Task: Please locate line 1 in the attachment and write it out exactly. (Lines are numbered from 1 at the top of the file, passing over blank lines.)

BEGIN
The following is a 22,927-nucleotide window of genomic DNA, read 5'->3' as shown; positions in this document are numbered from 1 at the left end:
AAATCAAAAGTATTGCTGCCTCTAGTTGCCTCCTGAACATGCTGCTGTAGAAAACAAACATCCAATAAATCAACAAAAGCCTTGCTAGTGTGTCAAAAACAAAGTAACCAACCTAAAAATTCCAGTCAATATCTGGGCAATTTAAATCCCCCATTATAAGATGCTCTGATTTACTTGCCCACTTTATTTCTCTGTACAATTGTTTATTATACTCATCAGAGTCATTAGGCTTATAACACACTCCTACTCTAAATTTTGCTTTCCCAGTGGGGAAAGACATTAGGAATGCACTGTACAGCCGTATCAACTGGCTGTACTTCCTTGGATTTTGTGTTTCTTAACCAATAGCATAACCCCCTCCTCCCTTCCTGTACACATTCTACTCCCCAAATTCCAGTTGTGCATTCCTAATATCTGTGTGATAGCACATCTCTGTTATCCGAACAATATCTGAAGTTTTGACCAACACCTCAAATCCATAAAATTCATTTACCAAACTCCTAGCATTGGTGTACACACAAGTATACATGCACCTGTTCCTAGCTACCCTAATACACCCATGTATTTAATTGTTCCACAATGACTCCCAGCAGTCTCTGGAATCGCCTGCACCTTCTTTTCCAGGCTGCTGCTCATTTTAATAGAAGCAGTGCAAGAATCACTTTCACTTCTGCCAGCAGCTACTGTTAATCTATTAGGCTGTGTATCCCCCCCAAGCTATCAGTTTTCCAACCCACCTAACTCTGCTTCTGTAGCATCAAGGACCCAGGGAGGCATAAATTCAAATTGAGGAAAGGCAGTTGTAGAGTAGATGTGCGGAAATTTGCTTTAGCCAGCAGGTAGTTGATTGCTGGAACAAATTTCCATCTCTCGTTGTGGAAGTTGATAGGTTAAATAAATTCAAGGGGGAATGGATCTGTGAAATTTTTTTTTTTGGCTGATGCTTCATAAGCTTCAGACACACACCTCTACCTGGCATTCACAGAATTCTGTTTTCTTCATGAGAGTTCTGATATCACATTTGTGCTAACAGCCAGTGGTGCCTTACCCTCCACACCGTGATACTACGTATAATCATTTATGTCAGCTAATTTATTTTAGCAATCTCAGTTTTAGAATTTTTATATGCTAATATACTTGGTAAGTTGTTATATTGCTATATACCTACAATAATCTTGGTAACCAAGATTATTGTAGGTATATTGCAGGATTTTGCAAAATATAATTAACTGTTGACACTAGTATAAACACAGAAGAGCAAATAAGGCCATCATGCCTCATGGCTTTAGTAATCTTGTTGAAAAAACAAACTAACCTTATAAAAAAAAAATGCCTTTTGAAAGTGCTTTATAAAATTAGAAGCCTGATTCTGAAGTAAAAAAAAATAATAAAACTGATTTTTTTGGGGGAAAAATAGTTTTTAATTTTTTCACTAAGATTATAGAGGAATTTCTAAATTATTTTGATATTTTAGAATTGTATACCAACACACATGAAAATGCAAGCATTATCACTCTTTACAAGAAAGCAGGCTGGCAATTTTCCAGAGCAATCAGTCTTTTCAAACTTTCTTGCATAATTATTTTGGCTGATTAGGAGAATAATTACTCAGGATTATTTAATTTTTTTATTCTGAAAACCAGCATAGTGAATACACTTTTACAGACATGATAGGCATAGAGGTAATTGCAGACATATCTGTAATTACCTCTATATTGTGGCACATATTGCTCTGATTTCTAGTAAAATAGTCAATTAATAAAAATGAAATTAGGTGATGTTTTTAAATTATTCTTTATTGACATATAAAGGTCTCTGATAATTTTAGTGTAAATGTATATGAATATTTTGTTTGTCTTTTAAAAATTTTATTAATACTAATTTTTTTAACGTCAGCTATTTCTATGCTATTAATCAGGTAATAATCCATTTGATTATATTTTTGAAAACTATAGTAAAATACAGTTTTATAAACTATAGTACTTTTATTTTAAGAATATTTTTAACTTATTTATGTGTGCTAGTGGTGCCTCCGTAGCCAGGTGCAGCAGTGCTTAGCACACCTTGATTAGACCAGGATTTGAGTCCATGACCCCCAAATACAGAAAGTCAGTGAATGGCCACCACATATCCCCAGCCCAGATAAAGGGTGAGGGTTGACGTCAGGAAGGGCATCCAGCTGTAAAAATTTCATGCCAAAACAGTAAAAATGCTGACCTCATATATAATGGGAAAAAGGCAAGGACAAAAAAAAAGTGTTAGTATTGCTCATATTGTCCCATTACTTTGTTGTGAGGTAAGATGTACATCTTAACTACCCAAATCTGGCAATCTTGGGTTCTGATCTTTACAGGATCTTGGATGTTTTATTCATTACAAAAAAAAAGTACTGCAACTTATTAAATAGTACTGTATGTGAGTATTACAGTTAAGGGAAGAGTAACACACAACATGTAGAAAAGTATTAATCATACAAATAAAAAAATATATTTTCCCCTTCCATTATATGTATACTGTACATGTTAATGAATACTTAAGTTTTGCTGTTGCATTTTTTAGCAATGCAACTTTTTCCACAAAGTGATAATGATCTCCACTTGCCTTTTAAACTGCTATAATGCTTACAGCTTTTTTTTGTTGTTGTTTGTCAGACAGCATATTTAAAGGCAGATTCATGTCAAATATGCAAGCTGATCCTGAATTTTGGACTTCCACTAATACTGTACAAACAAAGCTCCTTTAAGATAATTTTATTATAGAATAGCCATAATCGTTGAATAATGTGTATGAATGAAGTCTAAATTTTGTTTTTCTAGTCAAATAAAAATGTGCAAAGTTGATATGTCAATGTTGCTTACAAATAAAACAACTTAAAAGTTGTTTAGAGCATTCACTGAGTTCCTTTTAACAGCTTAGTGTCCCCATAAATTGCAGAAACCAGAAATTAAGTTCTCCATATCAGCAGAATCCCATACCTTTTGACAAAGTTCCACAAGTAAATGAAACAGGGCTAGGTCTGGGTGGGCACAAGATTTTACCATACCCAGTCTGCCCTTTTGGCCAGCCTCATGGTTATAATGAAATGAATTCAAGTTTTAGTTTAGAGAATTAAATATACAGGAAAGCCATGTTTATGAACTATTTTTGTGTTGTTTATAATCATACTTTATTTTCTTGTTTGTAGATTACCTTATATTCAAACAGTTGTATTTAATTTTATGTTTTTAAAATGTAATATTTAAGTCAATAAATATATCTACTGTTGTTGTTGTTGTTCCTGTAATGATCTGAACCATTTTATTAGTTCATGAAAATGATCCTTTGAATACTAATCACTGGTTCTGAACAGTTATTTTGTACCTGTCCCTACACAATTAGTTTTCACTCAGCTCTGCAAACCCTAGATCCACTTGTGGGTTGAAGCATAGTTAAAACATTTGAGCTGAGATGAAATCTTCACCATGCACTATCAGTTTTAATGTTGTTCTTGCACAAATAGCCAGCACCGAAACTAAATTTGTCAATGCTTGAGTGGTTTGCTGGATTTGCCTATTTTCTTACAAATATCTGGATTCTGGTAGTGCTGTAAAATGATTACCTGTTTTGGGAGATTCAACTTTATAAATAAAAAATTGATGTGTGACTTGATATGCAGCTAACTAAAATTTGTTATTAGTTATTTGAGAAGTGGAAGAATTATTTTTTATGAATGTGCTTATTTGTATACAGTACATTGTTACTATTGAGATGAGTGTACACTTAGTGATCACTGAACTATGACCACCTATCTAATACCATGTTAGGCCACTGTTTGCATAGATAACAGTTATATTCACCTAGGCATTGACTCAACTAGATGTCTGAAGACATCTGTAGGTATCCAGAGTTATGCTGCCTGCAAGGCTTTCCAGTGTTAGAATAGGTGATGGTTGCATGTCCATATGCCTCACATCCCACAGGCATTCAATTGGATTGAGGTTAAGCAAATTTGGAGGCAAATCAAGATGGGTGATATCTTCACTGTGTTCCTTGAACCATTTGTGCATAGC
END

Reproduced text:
The following is a 22,927-nucleotide window of genomic DNA, read 5'->3' as shown; positions in this document are numbered from 1 at the left end: